To ask the Secretary of State for Environment, Food and Rural Affairs, what assessment the Government has made of the risk of pesticides to pollinator species population; and what methodology was used for that assessment.
22 November 2021
Defra's indicator of the status of UK pollinating insects shows that overall distribution has declined since 1980, but with little change over the short term. Although not yet definitive, there are encouraging signs; for example the average distribution of wild bees has shown some stability over recent years. While indicators of the abundance of UK butterflies show long term declines since 1976, there has also been no significant change since 2015.
Of the 148 species of bee and 229 species of hoverfly in our pollinating insects indicator, over the long term, 19% of species became more widespread (7% showed a strong increase), and 49% became less widespread (24% showed a strong decrease). By contrast, over the short term, a greater proportion of species were increasing (46%, with 34% exhibiting a strong increase) than decreasing (43%, with 36% exhibiting a strong decrease).
The size of the honey bee population is dependent to a large extent on the numbers of beekeepers. Defra has performed an annual hive count since 2015 and the latest count, at the end of the 2020 season, indicated a total UK population of approximately 260,000 honey bee colonies. As the calculations rely on several assumptions, the hive count figure is termed an experimental statistic. Distribution of hives is determined by where beekeepers arrange to locate their apiaries. The National Bee Unit collates information on apiary location by county, for example, but no formal assessment of geographic distribution has been made.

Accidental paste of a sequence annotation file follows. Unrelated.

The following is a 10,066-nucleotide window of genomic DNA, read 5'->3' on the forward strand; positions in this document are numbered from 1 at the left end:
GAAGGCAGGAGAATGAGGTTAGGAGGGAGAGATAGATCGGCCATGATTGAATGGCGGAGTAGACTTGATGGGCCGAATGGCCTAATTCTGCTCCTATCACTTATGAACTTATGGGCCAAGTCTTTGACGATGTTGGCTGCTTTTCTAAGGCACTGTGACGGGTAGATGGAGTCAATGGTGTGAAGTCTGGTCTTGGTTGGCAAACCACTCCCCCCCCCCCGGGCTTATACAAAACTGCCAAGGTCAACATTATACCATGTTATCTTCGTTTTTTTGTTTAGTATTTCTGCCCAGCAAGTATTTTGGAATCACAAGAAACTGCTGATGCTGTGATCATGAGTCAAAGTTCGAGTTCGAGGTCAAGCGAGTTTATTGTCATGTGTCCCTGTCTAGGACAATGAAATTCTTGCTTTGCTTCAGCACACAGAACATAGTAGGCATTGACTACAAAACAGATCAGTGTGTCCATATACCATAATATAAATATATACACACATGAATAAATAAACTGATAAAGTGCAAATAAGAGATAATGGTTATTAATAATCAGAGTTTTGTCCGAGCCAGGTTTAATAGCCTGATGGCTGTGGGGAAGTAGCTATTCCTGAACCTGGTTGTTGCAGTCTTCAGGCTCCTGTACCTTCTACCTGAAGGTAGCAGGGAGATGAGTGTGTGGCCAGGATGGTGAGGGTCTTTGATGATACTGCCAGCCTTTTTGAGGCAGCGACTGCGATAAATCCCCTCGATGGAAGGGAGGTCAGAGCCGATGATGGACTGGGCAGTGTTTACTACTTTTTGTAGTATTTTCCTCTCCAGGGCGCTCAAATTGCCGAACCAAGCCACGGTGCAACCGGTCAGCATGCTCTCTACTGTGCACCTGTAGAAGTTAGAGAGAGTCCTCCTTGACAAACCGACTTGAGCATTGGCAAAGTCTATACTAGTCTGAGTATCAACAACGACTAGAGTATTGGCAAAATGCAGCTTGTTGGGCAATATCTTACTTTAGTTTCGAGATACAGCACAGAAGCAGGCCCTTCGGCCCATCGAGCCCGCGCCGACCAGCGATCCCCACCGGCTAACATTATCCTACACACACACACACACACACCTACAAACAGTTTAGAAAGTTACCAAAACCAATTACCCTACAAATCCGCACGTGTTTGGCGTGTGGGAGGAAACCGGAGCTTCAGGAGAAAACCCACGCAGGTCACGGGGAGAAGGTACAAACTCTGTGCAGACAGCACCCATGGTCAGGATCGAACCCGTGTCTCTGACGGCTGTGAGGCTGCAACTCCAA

In 2019, alongside academic partners, we published evidence statements on what is known about the status, values, drivers of change, and responses to management of UK insect pollinators. This concluded that the service of pollination, provided by wild and managed insects, is dependent on insect numbers, and can be improved by diverse pollinator communities, therefore it is possible that pollination services to crops and wild plants have declined in the long term.
The review also highlighted the biggest risk factors to UK pollinator species, such as habitat loss and fragmentation, invasive species, pests and disease, climate change and risks from pesticide use. We continue to act on these issues while keeping other threats under review alongside our partners on the National Pollinator Strategy. For managed honey bees, current major risks are from endemic pests and disease, on which we act alongside our partners on the Healthy Bees Plan 2030.
Our 2019 review showed that historical declines in nectar resources across Great Britain have slowed since the 1970s. While they remain below 1930 levels, total potential nectar resources increased by 25% between 1998 to 2007. Our annual indicator of the extent and condition of priority habitats, many of which are crucial for supporting pollinators, shows that in 2021, almost 1.23 million hectares, or 65.6% of all priority habitats, were in a favourable or unfavourable recovering condition. We are taking a range of actions to improve this position and to restore and create further pollinator habitat.
For example, between 2014 and 2019, Natural England estimates that the area of farmland covered by agri-environment scheme options delivering food and fuel for pollinators increased by 30,000 hectares, largely driven by Countryside Stewardship's Wild Pollinator and Farm Wildlife Package, while pollinators also benefited from managing existing habitat such as protected sites or hedgerows.
We are also working with landowners, farmers and growers alongside conservation bodies, to facilitate pollinator-friendly environments outside agri-environment schemes, for example through Natural England's 'Back from the Brink' species recovery programme and most recently, our Green Recovery Challenge Fund, including Butterfly Conservation's project to restore habitats at 18 woodland sites in the Morecambe Bay area to promote the recovery of threatened butterfly species.